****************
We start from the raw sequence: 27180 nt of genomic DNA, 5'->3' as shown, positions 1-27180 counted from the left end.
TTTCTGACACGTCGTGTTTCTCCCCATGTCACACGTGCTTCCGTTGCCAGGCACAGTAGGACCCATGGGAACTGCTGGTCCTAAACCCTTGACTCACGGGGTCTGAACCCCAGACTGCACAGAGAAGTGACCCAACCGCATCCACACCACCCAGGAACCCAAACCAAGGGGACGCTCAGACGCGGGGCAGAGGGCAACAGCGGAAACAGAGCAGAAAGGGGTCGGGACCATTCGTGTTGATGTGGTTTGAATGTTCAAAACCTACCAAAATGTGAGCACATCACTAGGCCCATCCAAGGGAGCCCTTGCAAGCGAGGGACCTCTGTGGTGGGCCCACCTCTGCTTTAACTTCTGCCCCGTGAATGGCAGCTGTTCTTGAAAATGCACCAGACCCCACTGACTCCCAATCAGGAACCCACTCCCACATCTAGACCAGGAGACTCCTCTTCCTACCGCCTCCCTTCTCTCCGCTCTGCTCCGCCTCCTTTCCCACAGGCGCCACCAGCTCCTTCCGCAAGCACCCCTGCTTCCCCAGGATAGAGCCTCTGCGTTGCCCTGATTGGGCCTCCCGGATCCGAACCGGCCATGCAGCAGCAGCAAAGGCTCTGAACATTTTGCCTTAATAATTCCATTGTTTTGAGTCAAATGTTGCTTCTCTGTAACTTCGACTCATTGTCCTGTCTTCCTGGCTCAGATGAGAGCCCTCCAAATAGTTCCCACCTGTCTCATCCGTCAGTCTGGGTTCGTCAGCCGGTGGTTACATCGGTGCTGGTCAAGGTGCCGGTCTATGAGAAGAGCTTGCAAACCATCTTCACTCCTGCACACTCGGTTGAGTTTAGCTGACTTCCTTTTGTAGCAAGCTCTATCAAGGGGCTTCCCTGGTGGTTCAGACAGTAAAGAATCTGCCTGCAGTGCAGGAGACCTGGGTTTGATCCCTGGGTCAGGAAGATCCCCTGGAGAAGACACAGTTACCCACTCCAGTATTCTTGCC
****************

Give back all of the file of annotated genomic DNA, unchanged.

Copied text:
We start from the raw sequence: 27180 nt of genomic DNA, 5'->3' as shown, positions 1-27180 counted from the left end.
TTTCTGACACGTCGTGTTTCTCCCCATGTCACACGTGCTTCCGTTGCCAGGCACAGTAGGACCCATGGGAACTGCTGGTCCTAAACCCTTGACTCACGGGGTCTGAACCCCAGACTGCACAGAGAAGTGACCCAACCGCATCCACACCACCCAGGAACCCAAACCAAGGGGACGCTCAGACGCGGGGCAGAGGGCAACAGCGGAAACAGAGCAGAAAGGGGTCGGGACCATTCGTGTTGATGTGGTTTGAATGTTCAAAACCTACCAAAATGTGAGCACATCACTAGGCCCATCCAAGGGAGCCCTTGCAAGCGAGGGACCTCTGTGGTGGGCCCACCTCTGCTTTAACTTCTGCCCCGTGAATGGCAGCTGTTCTTGAAAATGCACCAGACCCCACTGACTCCCAATCAGGAACCCACTCCCACATCTAGACCAGGAGACTCCTCTTCCTACCGCCTCCCTTCTCTCCGCTCTGCTCCGCCTCCTTTCCCACAGGCGCCACCAGCTCCTTCCGCAAGCACCCCTGCTTCCCCAGGATAGAGCCTCTGCGTTGCCCTGATTGGGCCTCCCGGATCCGAACCGGCCATGCAGCAGCAGCAAAGGCTCTGAACATTTTGCCTTAATAATTCCATTGTTTTGAGTCAAATGTTGCTTCTCTGTAACTTCGACTCATTGTCCTGTCTTCCTGGCTCAGATGAGAGCCCTCCAAATAGTTCCCACCTGTCTCATCCGTCAGTCTGGGTTCGTCAGCCGGTGGTTACATCGGTGCTGGTCAAGGTGCCGGTCTATGAGAAGAGCTTGCAAACCATCTTCACTCCTGCACACTCGGTTGAGTTTAGCTGACTTCCTTTTGTAGCAAGCTCTATCAAGGGGCTTCCCTGGTGGTTCAGACAGTAAAGAATCTGCCTGCAGTGCAGGAGACCTGGGTTTGATCCCTGGGTCAGGAAGATCCCCTGGAGAAGACACAGTTACCCACTCCAGTATTCTTGCC